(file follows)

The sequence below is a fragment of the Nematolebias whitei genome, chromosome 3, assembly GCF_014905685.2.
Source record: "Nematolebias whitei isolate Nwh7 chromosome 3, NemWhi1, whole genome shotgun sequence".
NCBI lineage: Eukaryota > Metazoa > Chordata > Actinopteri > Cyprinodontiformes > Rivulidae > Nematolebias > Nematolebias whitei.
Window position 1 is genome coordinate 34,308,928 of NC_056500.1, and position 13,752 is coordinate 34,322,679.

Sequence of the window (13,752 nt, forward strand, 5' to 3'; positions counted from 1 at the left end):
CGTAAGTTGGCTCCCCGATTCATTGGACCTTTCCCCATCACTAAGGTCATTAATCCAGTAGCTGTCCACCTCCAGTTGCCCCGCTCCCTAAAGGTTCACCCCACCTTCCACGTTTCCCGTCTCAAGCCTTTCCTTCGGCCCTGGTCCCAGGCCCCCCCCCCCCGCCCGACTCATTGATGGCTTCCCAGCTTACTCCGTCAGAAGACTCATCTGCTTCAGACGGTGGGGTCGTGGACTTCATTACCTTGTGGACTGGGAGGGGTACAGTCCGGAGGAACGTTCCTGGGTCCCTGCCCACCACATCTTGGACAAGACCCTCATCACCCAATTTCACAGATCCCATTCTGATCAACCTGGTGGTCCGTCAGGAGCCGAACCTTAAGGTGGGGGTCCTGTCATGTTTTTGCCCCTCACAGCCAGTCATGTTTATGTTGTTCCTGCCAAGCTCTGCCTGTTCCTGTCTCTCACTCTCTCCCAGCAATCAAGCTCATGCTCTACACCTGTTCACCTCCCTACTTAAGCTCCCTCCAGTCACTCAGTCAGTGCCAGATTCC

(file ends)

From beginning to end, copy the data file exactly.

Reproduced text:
The sequence below is a fragment of the Nematolebias whitei genome, chromosome 3, assembly GCF_014905685.2.
Source record: "Nematolebias whitei isolate Nwh7 chromosome 3, NemWhi1, whole genome shotgun sequence".
NCBI lineage: Eukaryota > Metazoa > Chordata > Actinopteri > Cyprinodontiformes > Rivulidae > Nematolebias > Nematolebias whitei.
Window position 1 is genome coordinate 34,308,928 of NC_056500.1, and position 13,752 is coordinate 34,322,679.

Sequence of the window (13,752 nt, forward strand, 5' to 3'; positions counted from 1 at the left end):
CGTAAGTTGGCTCCCCGATTCATTGGACCTTTCCCCATCACTAAGGTCATTAATCCAGTAGCTGTCCACCTCCAGTTGCCCCGCTCCCTAAAGGTTCACCCCACCTTCCACGTTTCCCGTCTCAAGCCTTTCCTTCGGCCCTGGTCCCAGGCCCCCCCCCCCCGCCCGACTCATTGATGGCTTCCCAGCTTACTCCGTCAGAAGACTCATCTGCTTCAGACGGTGGGGTCGTGGACTTCATTACCTTGTGGACTGGGAGGGGTACAGTCCGGAGGAACGTTCCTGGGTCCCTGCCCACCACATCTTGGACAAGACCCTCATCACCCAATTTCACAGATCCCATTCTGATCAACCTGGTGGTCCGTCAGGAGCCGAACCTTAAGGTGGGGGTCCTGTCATGTTTTTGCCCCTCACAGCCAGTCATGTTTATGTTGTTCCTGCCAAGCTCTGCCTGTTCCTGTCTCTCACTCTCTCCCAGCAATCAAGCTCATGCTCTACACCTGTTCACCTCCCTACTTAAGCTCCCTCCAGTCACTCAGTCAGTGCCAGATTCC